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«The silent queen of all that is snowy and pure» (.pdf)
May 29, 2006 1:40 PM   Subscribe

«The silent queen of all that is snowy and pure» (.pdf) I will never forget the first time I saw Giovanni Pastrone’s extraordinary Cabiria... I wasn’t quite prepared for the sheer scope and beauty of this film. And I was completely unprepared for having my sense of film history re-aligned. There are so many elements that we took for granted as American inventions – the long-form historical epic, the moving camera, diffused light. Suddenly, here they were in a picture made two years before Griffith’s Birth of a Nation. -- Martin Scorsese
It was the first film to be over three hours long, the first to use a moving camera, the first to cost 20 times the average cost of a motion picture; Pastrone took several elephants and hundreds of extras to the Alps, in the dead of winter, to film scenes that only lasted a couple of minutes onscreen. He hired an ex-dockworker and turned him into one of the first action movie heroes, Maciste. And, he also created the first international marketing campaign of the history of cinema. The Americans were so impressed that Cabiria became the first film to be ever shown on White House grounds. Last week, at the Cannes Film Festival, a beautiful, painstakingly restored version of this forgotten masterpiece has just been shown to the public.
posted by matteo (13 comments total) 4 users marked this as a favorite

 
The films that changed Hollywood

*

DVD here (this is not the restored version, though)
posted by matteo at 1:45 PM on May 29, 2006


It's been all downhill since the talkies came in.

Many thanks.
posted by IndigoJones at 1:51 PM on May 29, 2006


Four-minute Quicktime clip here
posted by matteo at 1:53 PM on May 29, 2006


Great collection of links, matteo. That Archimedes site in the third link is great, and the idea of Maciste, an archetypical character who appeared in different historical eras in different films, is fascinating. (That "marketing campaign" link doesn't work, tho - care to let us know what it was or how to get to it?)
posted by mediareport at 2:02 PM on May 29, 2006


ah, the link must have been MetaFiltered -- it was a massive .jpg of the film's beautiful French poster, taglines and all.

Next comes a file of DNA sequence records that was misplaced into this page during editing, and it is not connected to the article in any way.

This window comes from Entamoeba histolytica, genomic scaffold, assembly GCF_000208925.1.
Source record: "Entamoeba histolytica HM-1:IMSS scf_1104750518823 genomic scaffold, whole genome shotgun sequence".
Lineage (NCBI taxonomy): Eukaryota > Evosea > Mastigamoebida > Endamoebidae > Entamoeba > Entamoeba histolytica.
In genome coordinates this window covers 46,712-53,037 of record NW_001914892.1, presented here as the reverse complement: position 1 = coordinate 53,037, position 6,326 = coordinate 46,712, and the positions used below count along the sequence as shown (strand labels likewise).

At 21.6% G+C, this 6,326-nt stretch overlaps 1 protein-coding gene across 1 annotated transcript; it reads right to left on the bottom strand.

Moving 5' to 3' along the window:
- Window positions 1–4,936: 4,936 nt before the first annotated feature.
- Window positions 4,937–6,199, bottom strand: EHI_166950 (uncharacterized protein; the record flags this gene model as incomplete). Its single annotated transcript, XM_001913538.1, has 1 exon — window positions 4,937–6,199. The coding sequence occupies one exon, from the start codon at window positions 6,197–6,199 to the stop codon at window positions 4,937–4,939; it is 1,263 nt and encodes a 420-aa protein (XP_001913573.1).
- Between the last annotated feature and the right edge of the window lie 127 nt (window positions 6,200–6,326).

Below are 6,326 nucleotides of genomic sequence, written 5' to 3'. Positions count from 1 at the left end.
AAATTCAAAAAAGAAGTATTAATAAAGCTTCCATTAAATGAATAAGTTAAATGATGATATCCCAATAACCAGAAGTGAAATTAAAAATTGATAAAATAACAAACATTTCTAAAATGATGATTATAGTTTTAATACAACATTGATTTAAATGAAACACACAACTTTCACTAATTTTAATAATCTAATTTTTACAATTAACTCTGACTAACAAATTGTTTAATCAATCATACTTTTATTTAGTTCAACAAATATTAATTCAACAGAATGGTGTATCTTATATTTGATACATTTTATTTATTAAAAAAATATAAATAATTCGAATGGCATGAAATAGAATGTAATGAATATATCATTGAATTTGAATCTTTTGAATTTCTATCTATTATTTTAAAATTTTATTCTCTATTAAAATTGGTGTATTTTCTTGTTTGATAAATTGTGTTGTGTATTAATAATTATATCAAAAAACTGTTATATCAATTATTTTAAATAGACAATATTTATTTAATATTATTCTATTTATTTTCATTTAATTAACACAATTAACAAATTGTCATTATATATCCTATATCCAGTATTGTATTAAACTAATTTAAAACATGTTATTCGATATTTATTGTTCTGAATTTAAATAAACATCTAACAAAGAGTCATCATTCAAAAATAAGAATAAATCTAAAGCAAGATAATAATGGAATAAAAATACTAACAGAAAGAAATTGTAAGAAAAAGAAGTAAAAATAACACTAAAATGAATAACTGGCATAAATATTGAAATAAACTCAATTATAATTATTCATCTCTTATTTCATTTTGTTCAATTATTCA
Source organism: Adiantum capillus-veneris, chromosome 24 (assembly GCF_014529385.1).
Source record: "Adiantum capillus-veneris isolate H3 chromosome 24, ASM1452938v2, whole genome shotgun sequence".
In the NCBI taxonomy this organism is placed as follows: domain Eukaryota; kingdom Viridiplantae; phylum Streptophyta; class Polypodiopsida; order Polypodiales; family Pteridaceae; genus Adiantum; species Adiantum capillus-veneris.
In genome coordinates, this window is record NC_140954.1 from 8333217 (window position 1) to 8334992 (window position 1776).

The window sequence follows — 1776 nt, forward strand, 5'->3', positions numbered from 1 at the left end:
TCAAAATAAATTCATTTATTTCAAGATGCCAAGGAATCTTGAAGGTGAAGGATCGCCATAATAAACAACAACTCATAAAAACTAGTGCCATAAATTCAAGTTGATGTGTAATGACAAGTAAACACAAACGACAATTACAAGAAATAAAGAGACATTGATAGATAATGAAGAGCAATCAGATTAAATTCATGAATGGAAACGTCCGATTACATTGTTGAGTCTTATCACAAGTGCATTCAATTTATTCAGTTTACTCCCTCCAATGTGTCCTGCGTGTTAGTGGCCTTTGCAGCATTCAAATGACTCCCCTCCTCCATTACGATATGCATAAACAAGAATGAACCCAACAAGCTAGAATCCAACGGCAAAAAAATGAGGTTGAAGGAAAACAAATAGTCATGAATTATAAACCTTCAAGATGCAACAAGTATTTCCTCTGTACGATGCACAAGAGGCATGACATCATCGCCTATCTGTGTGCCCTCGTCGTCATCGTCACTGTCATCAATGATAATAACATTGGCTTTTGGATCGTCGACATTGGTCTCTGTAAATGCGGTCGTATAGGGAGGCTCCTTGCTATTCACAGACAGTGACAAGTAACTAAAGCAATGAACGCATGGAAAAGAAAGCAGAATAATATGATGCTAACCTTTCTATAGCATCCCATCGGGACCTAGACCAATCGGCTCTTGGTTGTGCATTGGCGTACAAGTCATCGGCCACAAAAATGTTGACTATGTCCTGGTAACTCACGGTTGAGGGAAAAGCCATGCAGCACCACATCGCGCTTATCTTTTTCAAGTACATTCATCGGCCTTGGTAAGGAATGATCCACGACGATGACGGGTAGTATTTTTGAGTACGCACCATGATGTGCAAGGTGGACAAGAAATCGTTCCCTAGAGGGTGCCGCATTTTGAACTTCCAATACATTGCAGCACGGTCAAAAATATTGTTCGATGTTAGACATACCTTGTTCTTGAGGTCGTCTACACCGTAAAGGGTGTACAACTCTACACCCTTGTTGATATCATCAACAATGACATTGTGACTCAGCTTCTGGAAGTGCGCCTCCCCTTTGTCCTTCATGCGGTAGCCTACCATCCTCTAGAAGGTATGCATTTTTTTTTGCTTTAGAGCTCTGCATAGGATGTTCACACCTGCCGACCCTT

the intertitles had been translated into several languages during the film's shoot -- the more I read about the film (and much of it is in Italian, sorry) the more I am impressed at how modern its marketing campaign was
posted by matteo at 2:06 PM on May 29, 2006


(consider that Pastrone had been the second violin of the Teatro Regio Orchestra, but he was also a certified accountant)
posted by matteo at 2:09 PM on May 29, 2006


Fantastic, thanks.
posted by Rumple at 2:33 PM on May 29, 2006


Cool! (Crosses fingers for Puget Sound area screening)
posted by mwhybark at 2:43 PM on May 29, 2006


Actually, matteo, I get "You don't have permission to access /paghirar/mont.1.jpg on this server." I backed up a bit, searched for "cabiria" and got to the image from this page. (Works on preview; let's see if it works on post).
posted by mediareport at 3:04 PM on May 29, 2006


Silent Films - Are They Worth the Watching?

Yes, and if you watch any film with the sound off and don't get the story, it isn't working.
posted by cenoxo at 4:28 PM on May 29, 2006


I would love to see this. Wish NetFlix would add a branch of "offbeat" films to its library. There really are a lot of great movies out there that have been all but lost.
posted by rougy at 5:42 PM on May 29, 2006


Great post matteo, as usual. Let's not forget though, that it may have been the first use of a moving camera but he didn't invent it. Segundo de Chomon is credited with cinematography (special effects?). Nice to see him finally get a mention at Cannes.
posted by tellurian at 10:49 PM on May 29, 2006


The video in the Segundo de Chomon MeFi thread above is borked & closed, so here is the unborkening: Segundo de Chomon - Les Kiriki (Acrobatas japoneses) 1907
posted by roboto at 12:30 PM on May 30, 2006


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